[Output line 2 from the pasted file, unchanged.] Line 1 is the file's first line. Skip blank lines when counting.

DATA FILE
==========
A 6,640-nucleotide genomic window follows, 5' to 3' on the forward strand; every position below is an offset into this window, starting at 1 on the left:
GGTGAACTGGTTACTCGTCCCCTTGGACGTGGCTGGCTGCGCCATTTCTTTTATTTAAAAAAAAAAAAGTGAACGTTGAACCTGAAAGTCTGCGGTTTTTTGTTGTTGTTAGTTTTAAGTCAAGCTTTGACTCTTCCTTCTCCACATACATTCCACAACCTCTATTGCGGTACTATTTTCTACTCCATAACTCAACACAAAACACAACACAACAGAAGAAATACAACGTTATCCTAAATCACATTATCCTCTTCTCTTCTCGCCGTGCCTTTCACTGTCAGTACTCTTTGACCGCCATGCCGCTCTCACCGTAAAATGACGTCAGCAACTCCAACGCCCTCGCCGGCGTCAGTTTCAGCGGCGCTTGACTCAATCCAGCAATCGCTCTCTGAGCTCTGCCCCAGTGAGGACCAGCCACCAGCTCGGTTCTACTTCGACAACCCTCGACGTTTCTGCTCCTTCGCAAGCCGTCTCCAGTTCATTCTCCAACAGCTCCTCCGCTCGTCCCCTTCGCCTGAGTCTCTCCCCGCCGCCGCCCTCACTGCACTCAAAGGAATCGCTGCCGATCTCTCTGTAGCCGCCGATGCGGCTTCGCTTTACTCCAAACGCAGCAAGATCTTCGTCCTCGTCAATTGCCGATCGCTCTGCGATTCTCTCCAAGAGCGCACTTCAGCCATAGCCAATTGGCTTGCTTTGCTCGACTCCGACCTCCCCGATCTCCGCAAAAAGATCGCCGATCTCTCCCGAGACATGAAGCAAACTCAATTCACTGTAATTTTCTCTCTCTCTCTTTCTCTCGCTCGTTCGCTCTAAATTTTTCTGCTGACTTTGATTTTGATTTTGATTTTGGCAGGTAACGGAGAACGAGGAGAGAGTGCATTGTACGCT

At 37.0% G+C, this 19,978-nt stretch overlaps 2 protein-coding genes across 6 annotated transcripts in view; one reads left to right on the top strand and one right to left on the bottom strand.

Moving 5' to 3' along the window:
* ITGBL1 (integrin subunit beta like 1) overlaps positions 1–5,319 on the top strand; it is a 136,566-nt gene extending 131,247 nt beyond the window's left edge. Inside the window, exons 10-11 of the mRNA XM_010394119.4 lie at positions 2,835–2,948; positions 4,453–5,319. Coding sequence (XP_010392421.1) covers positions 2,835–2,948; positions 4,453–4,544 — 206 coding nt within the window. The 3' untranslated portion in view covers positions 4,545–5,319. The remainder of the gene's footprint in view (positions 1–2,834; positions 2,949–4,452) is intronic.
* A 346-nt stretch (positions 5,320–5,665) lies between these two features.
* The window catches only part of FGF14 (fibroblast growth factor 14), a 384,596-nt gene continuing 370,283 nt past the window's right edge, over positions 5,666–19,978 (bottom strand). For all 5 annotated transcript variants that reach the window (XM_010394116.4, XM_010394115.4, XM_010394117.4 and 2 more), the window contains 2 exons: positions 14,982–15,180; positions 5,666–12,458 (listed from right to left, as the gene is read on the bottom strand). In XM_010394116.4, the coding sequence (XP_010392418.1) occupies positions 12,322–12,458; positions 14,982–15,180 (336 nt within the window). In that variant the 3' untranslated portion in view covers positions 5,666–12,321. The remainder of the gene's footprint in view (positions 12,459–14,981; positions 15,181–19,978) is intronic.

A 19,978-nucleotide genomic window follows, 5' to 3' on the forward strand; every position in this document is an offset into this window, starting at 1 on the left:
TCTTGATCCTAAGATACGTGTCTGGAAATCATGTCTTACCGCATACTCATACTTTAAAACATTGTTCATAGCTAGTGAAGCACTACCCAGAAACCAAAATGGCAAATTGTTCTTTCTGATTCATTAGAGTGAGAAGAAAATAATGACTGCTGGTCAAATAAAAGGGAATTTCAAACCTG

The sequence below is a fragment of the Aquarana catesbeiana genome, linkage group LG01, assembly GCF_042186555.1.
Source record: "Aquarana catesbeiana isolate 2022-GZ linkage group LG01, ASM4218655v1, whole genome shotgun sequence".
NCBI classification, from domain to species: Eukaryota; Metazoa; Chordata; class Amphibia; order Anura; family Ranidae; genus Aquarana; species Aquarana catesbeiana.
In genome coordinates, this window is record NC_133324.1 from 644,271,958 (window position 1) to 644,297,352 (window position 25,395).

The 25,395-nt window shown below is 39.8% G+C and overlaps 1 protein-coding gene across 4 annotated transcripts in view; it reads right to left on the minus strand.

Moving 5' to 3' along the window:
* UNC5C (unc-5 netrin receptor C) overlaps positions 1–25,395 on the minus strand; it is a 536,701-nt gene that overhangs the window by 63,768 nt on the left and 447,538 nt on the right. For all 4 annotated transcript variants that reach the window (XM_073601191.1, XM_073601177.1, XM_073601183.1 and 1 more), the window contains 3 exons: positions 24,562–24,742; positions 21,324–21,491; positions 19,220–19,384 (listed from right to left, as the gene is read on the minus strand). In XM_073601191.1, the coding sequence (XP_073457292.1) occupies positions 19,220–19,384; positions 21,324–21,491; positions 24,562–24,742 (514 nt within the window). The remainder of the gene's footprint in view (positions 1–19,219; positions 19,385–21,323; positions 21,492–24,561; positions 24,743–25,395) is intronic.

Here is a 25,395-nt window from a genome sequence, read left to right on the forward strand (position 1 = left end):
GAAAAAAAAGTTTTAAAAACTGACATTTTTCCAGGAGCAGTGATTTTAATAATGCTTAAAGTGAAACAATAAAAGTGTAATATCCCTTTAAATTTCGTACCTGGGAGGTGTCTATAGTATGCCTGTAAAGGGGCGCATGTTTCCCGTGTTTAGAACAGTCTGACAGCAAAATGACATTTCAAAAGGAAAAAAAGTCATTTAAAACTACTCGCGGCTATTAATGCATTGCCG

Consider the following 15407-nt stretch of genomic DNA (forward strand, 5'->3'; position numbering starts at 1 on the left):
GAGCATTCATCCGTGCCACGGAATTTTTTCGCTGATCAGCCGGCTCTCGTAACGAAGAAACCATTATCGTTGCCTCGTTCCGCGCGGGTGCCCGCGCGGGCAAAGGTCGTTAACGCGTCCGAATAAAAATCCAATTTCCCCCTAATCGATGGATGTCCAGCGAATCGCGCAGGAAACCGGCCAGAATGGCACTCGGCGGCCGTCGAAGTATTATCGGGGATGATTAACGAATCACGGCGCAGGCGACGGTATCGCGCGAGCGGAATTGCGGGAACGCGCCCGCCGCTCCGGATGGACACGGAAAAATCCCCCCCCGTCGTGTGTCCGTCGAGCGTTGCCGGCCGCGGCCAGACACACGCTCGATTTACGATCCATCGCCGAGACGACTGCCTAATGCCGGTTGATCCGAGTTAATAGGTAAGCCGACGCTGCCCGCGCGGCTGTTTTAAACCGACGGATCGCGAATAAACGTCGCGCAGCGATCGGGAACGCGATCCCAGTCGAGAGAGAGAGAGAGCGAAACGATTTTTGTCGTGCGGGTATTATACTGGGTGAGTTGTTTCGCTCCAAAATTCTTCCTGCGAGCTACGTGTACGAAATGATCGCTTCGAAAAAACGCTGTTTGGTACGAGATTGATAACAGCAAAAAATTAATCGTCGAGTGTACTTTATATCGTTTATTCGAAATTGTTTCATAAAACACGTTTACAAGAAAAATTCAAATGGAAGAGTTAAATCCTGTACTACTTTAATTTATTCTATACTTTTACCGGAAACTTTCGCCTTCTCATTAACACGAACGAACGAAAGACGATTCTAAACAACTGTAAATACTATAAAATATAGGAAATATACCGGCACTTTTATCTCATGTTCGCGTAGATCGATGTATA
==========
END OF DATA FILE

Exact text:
GGTGAACTGGTTACTCGTCCCCTTGGACGTGGCTGGCTGCGCCATTTCTTTTATTTAAAAAAAAAAAAGTGAACGTTGAACCTGAAAGTCTGCGGTTTTTTGTTGTTGTTAGTTTTAAGTCAAGCTTTGACTCTTCCTTCTCCACATACATTCCACAACCTCTATTGCGGTACTATTTTCTACTCCATAACTCAACACAAAACACAACACAACAGAAGAAATACAACGTTATCCTAAATCACATTATCCTCTTCTCTTCTCGCCGTGCCTTTCACTGTCAGTACTCTTTGACCGCCATGCCGCTCTCACCGTAAAATGACGTCAGCAACTCCAACGCCCTCGCCGGCGTCAGTTTCAGCGGCGCTTGACTCAATCCAGCAATCGCTCTCTGAGCTCTGCCCCAGTGAGGACCAGCCACCAGCTCGGTTCTACTTCGACAACCCTCGACGTTTCTGCTCCTTCGCAAGCCGTCTCCAGTTCATTCTCCAACAGCTCCTCCGCTCGTCCCCTTCGCCTGAGTCTCTCCCCGCCGCCGCCCTCACTGCACTCAAAGGAATCGCTGCCGATCTCTCTGTAGCCGCCGATGCGGCTTCGCTTTACTCCAAACGCAGCAAGATCTTCGTCCTCGTCAATTGCCGATCGCTCTGCGATTCTCTCCAAGAGCGCACTTCAGCCATAGCCAATTGGCTTGCTTTGCTCGACTCCGACCTCCCCGATCTCCGCAAAAAGATCGCCGATCTCTCCCGAGACATGAAGCAAACTCAATTCACTGTAATTTTCTCTCTCTCTCTTTCTCTCGCTCGTTCGCTCTAAATTTTTCTGCTGACTTTGATTTTGATTTTGATTTTGGCAGGTAACGGAGAACGAGGAGAGAGTGCATTGTACGCT